Here’s a short story I wrote recently. Remember the books about The Boxcar Children? Imagine what they might all be like today …
Jessie and Henry tiptoed around the house on the thick carpet of grass, hoping that the owners weren’t looking out the window at the broad expanse of their lawn. If they were, the two of them hoped the people wouldn’t call the police to report strangers trespassing on their property.
The pair wouldn’t be on the lawn long, but it was the only way to get to the forest behind the homeowner’s property, the forest that still belonged to their family. It was all that remained of Grandfather’s legacy. And it was the only refuge Jessie had at this point in her life. The 10 x 20 foot boxcar would have to be her home once again.
Only a week ago, she’d ripped open the envelope and pulled out the pink bill: EVICTION NOTICE.
She scanned the page quickly, but focused on the number at the bottom of the page and the statement that followed it.
OVERDUE 180 Days. Foreclosure Procedures Have Begun.
She laid the statement on the granite counter and lifted her eyes to the window over the kitchen sink. She had one week to get out of the little house she’d so carefully purchased with the down payment of funds from Grandfather’s estate twenty-five years ago.
Jessie didn’t understand how this had happened. She carefully budgeted her money each month, dividing her earnings into columns on the computer to cover the utility bills, her credit cards, money for food and clothing, her car loan and, of course, the mortgage. Some months were tighter than others, but how could it be that she was suddenly six months in arrears for the mortgage?
The edge of a blue envelope peeked out in the remaining mail pile. She slit it open and pulled out the letter, bit her lip and waited for her vision to clear after an initial influx of tears. The Homeless Shelter needed her help again this month.
Quickly, she pulled out her check book and wrote the check: $150 was the suggested donation this time. She stuffed the check into the envelope, added a stamp, and laid the envelope on the table by the front door. The homeless– those in straits as dire as hers had been–needed the money so much more than she did. She glanced at the remaining letters in the stack; all of them were requests from various charities, to which she often gave hundreds of dollars every year.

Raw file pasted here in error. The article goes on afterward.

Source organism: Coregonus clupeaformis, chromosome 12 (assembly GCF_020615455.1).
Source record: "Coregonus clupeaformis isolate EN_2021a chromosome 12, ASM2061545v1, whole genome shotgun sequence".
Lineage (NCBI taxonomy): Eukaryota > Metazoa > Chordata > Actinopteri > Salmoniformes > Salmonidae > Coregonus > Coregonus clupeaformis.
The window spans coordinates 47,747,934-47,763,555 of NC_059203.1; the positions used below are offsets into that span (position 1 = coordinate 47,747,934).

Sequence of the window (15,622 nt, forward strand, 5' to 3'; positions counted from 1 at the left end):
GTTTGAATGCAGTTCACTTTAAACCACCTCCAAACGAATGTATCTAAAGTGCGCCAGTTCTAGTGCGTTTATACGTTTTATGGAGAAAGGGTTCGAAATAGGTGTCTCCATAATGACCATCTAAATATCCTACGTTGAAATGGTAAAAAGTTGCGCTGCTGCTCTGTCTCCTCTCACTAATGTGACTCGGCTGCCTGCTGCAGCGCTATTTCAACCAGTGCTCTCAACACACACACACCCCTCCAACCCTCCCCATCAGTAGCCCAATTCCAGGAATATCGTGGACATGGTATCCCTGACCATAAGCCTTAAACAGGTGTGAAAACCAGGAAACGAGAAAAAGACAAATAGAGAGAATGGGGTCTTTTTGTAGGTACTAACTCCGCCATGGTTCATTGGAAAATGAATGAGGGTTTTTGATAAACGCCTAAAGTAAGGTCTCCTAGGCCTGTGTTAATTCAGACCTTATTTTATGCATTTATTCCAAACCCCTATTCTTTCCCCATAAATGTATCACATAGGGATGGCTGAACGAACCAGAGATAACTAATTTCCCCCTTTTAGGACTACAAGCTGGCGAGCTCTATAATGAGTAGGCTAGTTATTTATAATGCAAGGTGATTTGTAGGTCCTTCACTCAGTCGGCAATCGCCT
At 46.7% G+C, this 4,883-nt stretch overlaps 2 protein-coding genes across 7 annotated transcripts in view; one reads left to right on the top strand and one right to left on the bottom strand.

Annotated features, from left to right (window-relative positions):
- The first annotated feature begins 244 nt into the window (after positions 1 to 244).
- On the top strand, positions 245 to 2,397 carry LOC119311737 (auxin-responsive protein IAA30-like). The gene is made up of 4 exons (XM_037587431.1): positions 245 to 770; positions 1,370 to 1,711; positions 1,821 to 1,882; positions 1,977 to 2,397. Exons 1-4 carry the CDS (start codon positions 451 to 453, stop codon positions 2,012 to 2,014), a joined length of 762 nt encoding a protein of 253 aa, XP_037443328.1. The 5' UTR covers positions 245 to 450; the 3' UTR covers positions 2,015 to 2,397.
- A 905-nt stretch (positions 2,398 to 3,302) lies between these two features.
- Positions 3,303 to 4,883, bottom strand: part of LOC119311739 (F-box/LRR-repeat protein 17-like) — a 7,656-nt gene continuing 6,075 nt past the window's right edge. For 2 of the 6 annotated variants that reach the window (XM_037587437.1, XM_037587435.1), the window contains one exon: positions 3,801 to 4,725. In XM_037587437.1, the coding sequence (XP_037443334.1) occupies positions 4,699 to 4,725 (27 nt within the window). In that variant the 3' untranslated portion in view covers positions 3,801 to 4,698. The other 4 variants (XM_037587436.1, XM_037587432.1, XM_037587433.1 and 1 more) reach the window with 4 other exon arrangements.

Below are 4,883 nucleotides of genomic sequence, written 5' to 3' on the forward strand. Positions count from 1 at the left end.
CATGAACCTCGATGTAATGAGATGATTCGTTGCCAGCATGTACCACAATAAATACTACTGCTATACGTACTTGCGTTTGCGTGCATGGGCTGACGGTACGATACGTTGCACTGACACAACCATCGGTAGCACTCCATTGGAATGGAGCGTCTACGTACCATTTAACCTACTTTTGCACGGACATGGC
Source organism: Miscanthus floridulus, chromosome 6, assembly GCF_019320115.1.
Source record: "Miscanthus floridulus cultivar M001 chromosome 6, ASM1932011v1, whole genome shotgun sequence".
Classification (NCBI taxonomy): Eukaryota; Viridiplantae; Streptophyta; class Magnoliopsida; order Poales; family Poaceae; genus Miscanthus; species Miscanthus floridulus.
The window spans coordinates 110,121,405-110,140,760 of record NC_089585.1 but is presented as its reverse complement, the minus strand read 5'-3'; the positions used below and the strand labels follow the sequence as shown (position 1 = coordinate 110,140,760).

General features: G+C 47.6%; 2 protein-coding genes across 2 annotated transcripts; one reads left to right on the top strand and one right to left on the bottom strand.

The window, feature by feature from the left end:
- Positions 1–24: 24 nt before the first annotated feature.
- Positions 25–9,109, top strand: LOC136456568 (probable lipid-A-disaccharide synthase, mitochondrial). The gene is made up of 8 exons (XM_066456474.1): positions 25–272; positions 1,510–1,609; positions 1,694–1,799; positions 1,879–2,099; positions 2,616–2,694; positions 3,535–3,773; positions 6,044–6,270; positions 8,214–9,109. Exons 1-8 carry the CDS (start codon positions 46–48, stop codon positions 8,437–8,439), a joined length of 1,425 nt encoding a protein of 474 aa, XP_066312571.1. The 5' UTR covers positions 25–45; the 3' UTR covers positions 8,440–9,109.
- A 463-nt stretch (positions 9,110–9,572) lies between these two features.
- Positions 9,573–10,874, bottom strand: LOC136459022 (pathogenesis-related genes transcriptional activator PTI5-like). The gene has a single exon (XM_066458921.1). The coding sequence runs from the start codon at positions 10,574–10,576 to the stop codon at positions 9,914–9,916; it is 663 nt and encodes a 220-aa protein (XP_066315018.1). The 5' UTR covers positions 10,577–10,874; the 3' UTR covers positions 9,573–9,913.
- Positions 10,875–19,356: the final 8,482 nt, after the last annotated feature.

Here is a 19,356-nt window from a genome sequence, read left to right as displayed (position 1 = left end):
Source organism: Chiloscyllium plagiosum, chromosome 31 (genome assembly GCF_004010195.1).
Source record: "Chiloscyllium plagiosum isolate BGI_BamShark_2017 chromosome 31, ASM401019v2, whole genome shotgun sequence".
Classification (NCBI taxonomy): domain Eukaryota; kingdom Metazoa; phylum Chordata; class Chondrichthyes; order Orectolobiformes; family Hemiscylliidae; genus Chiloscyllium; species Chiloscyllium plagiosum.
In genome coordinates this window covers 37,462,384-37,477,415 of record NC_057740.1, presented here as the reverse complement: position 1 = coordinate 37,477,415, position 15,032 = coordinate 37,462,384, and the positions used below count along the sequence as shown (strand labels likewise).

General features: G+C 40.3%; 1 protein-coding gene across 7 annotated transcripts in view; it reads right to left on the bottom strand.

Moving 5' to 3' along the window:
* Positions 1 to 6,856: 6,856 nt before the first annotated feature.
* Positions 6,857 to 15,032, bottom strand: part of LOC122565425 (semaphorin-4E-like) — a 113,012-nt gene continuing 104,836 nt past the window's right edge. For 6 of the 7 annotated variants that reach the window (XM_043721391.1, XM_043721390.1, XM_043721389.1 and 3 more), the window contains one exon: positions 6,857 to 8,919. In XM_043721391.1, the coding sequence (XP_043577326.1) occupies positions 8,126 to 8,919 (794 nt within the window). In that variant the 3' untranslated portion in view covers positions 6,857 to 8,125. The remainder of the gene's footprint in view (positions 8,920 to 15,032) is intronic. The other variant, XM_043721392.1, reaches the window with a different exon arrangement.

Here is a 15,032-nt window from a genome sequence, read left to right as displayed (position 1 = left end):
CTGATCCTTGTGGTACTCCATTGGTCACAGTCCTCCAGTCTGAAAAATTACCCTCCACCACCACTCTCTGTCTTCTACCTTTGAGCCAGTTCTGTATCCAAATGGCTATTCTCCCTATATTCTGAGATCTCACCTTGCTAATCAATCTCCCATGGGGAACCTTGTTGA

Her eyes smartest with a fresh wave of tears as the realization hit her – she’d been giving her money away to needy organizations, at the sacrifice of her house.
She picked up the house phone and dialed her brother. “Henry? Can you stop by after work? I’m in a pickle.”
Her older brother quickly agreed to stop by on his way home from work. She didn’t know what his reaction would be to the news. Henry and his wife Beth had a big family; the triplets would start college next year, and then Josephine was only a year behind. Those fertility treatments had definitely done the job. Add those four teenagers to the fact that Beth had a penchant for keeping up with all the current fashion trends, including home fashions, she redecorated every five years. Henry’s income, although much greater than her own, was probably as stretched as hers was, if not more so.
Jessie had long since stopped hoping for a raise; she’d worked for forty years as a high school teacher and there’d been a few pay increases through the years, but none lately. The district had tightened its belt on all expenditures again this year, as they had for the past ten. There had been furloughs and pay cuts. She was buying the supplies for her room now, and kept an extra stock of notebooks, pencils and such for the students whose families sent them to school without even the most basic of needs.
On top of everything, she’d fallen for the pitch of a scam artist, investing her hard earned money with him instead of the much safer Teacher’s Retirement fund. Thousands of dollars, lost to that shyster.
(Watch for Part 2 and 3 next week!)